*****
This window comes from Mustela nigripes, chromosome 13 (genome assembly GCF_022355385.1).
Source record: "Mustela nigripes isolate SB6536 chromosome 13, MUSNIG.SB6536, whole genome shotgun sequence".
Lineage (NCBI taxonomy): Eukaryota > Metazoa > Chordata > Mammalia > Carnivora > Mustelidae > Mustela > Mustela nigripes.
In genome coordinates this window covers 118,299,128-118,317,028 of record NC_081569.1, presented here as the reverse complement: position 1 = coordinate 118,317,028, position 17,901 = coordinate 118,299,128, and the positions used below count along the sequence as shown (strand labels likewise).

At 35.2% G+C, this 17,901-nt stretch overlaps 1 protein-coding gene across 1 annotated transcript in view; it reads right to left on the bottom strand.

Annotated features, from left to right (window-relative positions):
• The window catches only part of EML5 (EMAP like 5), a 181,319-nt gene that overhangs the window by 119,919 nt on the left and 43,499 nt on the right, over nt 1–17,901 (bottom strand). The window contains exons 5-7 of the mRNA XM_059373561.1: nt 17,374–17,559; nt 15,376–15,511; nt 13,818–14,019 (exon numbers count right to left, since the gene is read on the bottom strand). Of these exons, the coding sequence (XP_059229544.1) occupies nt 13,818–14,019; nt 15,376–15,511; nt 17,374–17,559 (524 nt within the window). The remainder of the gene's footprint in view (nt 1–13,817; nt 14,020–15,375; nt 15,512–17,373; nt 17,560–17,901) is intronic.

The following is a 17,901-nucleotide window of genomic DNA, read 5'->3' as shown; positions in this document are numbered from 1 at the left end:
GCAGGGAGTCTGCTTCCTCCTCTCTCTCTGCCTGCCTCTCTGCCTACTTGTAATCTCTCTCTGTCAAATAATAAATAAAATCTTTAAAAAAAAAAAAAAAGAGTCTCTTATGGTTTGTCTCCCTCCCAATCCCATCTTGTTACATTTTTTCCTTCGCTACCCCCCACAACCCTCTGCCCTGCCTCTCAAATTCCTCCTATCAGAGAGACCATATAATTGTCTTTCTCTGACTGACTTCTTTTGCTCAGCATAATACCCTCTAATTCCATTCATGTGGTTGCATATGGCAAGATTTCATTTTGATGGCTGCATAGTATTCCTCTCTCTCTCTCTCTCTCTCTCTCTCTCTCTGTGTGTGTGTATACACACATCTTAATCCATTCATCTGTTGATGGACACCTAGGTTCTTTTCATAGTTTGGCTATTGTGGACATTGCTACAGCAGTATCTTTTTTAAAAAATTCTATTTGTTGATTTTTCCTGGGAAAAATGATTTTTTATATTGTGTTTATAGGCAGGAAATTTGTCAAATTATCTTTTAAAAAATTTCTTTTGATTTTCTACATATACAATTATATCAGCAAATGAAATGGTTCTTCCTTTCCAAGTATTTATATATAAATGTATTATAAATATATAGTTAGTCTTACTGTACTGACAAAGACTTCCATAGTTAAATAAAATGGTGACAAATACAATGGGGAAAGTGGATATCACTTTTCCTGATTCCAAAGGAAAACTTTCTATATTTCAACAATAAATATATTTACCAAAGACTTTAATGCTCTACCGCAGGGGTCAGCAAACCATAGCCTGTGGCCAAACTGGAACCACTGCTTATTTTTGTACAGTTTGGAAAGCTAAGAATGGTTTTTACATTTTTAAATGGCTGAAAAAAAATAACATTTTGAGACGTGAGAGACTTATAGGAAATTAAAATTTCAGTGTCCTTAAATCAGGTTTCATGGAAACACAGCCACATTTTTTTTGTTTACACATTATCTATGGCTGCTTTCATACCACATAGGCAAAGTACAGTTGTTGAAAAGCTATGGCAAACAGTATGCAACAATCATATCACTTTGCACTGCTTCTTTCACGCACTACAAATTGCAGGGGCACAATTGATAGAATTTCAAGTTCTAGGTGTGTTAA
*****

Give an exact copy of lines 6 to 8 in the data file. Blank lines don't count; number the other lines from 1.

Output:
Annotated features, from left to right (window-relative positions):
• The window catches only part of EML5 (EMAP like 5), a 181,319-nt gene that overhangs the window by 119,919 nt on the left and 43,499 nt on the right, over nt 1–17,901 (bottom strand). The window contains exons 5-7 of the mRNA XM_059373561.1: nt 17,374–17,559; nt 15,376–15,511; nt 13,818–14,019 (exon numbers count right to left, since the gene is read on the bottom strand). Of these exons, the coding sequence (XP_059229544.1) occupies nt 13,818–14,019; nt 15,376–15,511; nt 17,374–17,559 (524 nt within the window). The remainder of the gene's footprint in view (nt 1–13,817; nt 14,020–15,375; nt 15,512–17,373; nt 17,560–17,901) is intronic.

The following is a 17,901-nucleotide window of genomic DNA, read 5'->3' as shown; positions in this document are numbered from 1 at the left end: